Rescue pets: Saved from certain death

Last updated 05:00 08/06/2013
BEST BUDDIES: Emma Pender and Bazil.

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It was February 2006 and my partner Lee and I had just purchased our first home. Lee didn't know it, but my main motivation for buying was so I could get a dog. Renting with a dog was impossible.

Lee's dad Garth saw me with my dog breed books and said "Why don't you take Bazil?". I asked him who Bazil was. Turns out it was one of his old pig dogs. I cringed, picturing a mangy, malnourished, smelly and untrained animal. Not wanting to be rude, I politely enquired about Bazil.

"He's a border collie, he's somewhere between two and six years, he used to be a pet dog until his previous owner moved out of town".

Bazil sounded OK, so I asked to see him. A few minutes later, a big furry black ad white and red border collie came bounding up from the back yard. He was gorgeous. He had a furry black puppy face, a big fluffy tail and I didn't mind that his white socks were covered in old pig blood and that he smelled a like a mix of blue cheese and wet innersoles. He was the one.

I took him for a walk straight away to the nearest park. He didn't leave my side. I picked up a stick to throw for him. He yelped and ran away. Turns out poor Bazil had been beaten and abused by someone in his past. That night I took him home and bathed him. Three times. He still smelled like blue cheese but a lot less intense. He slept on my bed that night. He'd been sleeping in a outside cage for the past two years.

Bazil and I had made an instant connection. Garth explained to me that if I didn't adopt Bazil he would be shot, as apparently that's what hunters do with their unwanted animals. I went off hunters that day.

Bazil was my furry best friend and I took it upon myself to be his best friend. We walked all over town, we swam, we went in the car and generally spent as much time together as work and other non-dog commitments would allow. Bazil became my shadow and had to know where in the house I was at all times. He would camp outside the toilet, shower, laundry just to be near me. In 2011 I got a job where Bazil could come with me all day. I was forever falling over him. Bazil and I enjoyed five good years before he was to become ill.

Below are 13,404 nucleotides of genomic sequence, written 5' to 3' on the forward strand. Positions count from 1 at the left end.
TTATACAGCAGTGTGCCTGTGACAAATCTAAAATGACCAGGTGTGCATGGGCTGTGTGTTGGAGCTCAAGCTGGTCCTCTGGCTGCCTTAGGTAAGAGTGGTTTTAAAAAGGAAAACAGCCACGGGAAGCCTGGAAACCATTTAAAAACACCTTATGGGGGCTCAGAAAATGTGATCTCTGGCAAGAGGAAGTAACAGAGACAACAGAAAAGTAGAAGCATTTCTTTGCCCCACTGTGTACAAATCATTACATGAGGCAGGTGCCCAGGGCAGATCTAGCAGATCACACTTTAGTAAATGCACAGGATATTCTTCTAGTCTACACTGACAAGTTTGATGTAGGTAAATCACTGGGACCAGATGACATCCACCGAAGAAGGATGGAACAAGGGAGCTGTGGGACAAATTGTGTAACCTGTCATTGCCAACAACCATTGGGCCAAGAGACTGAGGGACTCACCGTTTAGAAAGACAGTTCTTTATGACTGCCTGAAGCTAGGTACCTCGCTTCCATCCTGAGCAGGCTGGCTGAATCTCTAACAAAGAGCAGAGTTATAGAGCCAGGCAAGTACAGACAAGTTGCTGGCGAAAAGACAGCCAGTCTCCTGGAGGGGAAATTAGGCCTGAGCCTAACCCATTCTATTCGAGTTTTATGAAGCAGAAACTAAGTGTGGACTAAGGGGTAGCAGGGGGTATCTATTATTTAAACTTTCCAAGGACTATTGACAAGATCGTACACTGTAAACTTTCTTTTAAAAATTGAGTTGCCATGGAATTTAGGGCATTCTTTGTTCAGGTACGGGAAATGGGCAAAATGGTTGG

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In July 2011 he suffered a partial prolapse. Some of his insides had moved whilst he was straining to pass motions. He came screaming up to me and jumped on my lap in pain. It was nearly midnight. I called the vet and we had to wait until 9am the next morning for Bazil to be operated on. We sat up together all night in the lounge. The vet told me to expect the worst. Several hours later I got a call. Bazil was OK.

Between that night and February 2013 we made many trips to the vet. Bladder infections, another prolapse, back and arthritis problems, a car vs dog accident at work, dog attack, a $1200 operation to fix another prolapse, the list goes on. We were regulars at the Springlands vet.

Bazil never objected to going, he knew he always felt better after he'd been. He was very wise. I'd ask the vet each time if Bazil could cope with his health. I didn't want him to suffer. They assured me they would recommend only the best for him. Bazil had definitely slowed down and didn't often venture far from his couch. But his eyes still twinkled and his tail still wagged.

In February this year I noticed Bazil had another prolapse. I made the usual vet appointment and expected to pick him up that afternoon after a minor operation. I wasn't prepared for the phone call that came. "I'm sorry, we've x-rayed Bazil and it's worse than it looks. We think his little body has had enough this time. What would you like to do?".

Through tears, I told the vet to do what he thinks is best. At 3pm, we went down and said goodbye to Bazil. He was still partially under anaesthetic. I called out to him loudly and he lifted his head and opened his eyes. I told him how much I loved him, how much of a better person I had become because of him, and how I admired him for being so gentle and peaceful and wise and loving.

He passed away with the help of the vet, on the exam room floor on a stretcher, with a towel over his body and me holding his paw.

Bazil was my best friend for seven years. One day I will get another dog, and it will be an adult dog who needs a loving home. I will tell it about Bazil and how he is the reason I would never buy a brand new puppy.

Bazil was a wise old gentleman of a dog, dignified and refined, appreciative, content, respectful and full of love. Every day, I try to be more like Bazil.

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